A district court in Illinois has ruled that law enforcement may force people to use their fingerprints to unlock Apple devices during the search of a house. The ruling overturns a decision from a lower court, and marks a significant increase in the steps cops can take to force people to unlock devices.
The ruling only applies in one particular case, with a very specific set of circumstances. Police officers had already obtained a warrant to search a house, looking for child pornography. They expected to find at least one iPad and one iPhone on the premises, and wanted to be able to force any occupants found on the premises to unlock the devices using Touch ID during the search.
The rationale was that the cops already had a search warrant for the house and for the devices, and that they had a reasonable suspicion that any devices found would belong to the people in the house at the time of the search. They also stressed the fact that due to mobile device encryption, using Touch ID during the search would be the only chance they’d have to unlock the devices:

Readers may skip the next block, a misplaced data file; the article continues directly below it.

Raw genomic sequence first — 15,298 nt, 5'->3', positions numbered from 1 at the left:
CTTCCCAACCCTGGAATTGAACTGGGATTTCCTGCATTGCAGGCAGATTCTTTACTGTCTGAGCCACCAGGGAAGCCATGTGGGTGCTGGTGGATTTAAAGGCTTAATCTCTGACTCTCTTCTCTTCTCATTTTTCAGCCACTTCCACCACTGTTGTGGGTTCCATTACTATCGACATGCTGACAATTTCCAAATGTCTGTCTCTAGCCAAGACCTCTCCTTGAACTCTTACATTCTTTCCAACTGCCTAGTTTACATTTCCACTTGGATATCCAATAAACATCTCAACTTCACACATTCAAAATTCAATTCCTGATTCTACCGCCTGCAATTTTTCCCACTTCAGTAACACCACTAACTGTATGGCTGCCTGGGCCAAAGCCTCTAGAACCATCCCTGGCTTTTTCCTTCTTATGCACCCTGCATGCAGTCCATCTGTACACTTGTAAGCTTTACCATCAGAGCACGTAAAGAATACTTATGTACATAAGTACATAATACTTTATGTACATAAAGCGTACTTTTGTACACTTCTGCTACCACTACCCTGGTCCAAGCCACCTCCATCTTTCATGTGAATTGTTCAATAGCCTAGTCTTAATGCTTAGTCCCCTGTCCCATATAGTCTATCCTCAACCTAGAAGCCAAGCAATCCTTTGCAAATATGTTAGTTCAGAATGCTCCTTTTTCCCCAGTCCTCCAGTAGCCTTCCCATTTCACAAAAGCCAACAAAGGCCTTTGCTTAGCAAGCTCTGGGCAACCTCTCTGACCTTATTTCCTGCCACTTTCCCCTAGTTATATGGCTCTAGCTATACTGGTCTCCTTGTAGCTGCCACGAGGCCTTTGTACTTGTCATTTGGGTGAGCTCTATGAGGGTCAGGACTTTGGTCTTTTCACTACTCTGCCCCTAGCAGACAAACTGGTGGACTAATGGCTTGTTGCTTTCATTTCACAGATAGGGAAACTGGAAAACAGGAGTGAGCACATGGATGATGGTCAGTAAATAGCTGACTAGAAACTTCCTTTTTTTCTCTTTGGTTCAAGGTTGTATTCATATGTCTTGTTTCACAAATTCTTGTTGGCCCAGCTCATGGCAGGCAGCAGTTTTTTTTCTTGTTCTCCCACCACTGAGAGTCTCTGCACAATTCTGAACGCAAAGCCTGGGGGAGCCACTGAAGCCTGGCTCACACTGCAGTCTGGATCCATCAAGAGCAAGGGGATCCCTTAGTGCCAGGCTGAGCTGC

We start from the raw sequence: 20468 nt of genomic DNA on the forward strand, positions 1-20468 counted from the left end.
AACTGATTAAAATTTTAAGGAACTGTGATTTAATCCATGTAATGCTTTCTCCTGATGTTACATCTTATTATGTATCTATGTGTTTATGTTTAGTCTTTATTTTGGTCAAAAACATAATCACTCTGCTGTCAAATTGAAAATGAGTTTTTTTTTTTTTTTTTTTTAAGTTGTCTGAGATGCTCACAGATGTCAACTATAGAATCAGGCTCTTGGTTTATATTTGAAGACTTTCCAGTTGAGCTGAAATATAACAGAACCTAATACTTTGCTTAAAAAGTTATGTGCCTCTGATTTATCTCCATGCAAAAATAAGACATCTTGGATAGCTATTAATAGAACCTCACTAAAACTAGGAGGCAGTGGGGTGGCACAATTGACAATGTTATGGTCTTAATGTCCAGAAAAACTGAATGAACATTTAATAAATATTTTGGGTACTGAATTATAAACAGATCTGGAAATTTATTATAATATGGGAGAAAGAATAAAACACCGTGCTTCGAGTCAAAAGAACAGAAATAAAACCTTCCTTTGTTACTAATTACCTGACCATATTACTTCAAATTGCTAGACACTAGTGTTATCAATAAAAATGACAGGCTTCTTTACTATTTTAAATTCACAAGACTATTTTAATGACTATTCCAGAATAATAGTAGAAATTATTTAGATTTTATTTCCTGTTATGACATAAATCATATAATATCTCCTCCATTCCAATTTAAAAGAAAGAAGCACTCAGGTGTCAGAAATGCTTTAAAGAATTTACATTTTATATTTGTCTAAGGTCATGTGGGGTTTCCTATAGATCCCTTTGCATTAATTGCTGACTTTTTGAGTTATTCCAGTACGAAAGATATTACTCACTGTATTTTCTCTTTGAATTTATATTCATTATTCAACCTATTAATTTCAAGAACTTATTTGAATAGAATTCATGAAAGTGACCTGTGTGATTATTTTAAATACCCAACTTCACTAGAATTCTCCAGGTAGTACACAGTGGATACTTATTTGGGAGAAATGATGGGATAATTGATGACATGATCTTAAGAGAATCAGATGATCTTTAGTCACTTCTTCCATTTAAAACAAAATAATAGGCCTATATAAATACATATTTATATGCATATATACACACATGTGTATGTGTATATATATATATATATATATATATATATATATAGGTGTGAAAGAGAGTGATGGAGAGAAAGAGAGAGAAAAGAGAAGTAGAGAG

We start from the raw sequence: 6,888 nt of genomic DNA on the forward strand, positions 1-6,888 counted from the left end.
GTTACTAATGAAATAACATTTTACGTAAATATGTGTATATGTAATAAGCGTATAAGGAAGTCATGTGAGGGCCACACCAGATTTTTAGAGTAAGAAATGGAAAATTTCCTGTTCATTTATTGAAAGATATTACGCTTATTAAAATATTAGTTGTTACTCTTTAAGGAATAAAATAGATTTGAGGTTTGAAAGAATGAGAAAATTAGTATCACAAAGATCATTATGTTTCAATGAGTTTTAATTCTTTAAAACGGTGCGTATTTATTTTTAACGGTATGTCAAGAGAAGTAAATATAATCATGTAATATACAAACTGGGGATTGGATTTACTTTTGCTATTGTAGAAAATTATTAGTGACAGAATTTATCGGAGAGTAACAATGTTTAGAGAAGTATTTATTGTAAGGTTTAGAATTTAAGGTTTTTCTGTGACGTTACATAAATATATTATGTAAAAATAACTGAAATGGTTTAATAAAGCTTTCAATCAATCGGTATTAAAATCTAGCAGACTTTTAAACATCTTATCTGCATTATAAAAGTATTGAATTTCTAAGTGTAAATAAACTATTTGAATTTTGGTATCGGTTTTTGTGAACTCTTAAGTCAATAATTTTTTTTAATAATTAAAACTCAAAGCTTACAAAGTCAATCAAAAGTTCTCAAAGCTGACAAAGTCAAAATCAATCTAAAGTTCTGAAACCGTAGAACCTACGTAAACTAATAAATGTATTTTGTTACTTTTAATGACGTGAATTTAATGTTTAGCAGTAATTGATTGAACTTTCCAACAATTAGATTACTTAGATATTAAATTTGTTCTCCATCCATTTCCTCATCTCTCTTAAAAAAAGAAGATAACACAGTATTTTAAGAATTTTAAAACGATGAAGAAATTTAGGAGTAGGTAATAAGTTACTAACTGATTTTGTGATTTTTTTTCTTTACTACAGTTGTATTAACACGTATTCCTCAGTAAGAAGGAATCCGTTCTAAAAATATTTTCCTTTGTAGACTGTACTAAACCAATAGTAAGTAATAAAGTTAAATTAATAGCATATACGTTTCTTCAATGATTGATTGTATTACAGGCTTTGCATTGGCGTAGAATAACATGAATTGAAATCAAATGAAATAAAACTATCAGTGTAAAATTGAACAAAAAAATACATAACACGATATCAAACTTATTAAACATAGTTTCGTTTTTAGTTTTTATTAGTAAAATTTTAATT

There’s a time-urgency with trying Touch ID to unlock a device. If more than 48 hours have passed since the last time the device was unlocked, Touch ID will not work — the passcode must be entered. If a user remotely locks the device, Touch ID will not work. If a device has been turned off or restarted, Touch ID will not work. So to take advantage of this potential way of unlocked an iPhone or iPad, the government asks that the four residents of the home — if the are present during the search — be required to press fingers, chosen by the government, to the Touch ID sensor.
Courts have been grappling for the past few years with questions of encryption, fingerprints, and constitutional rights. Companies, including Apple, have been dragged into the fight, and different courts have issued vastly different rulings on the matter.
This ruling sets a precedent for forcibly unlocking phones using fingerprints in a particularly narrow set of circumstances. Law enforcement already has a search warrant for the premises, and they’re operating on a limited time-frame. It’s the most reasonable set of circumstances under which the government would consider forcing someone to unlock a device; if the ruling stands, however, it would crack open the door to far more invasive searches, which will have to be closely monitored.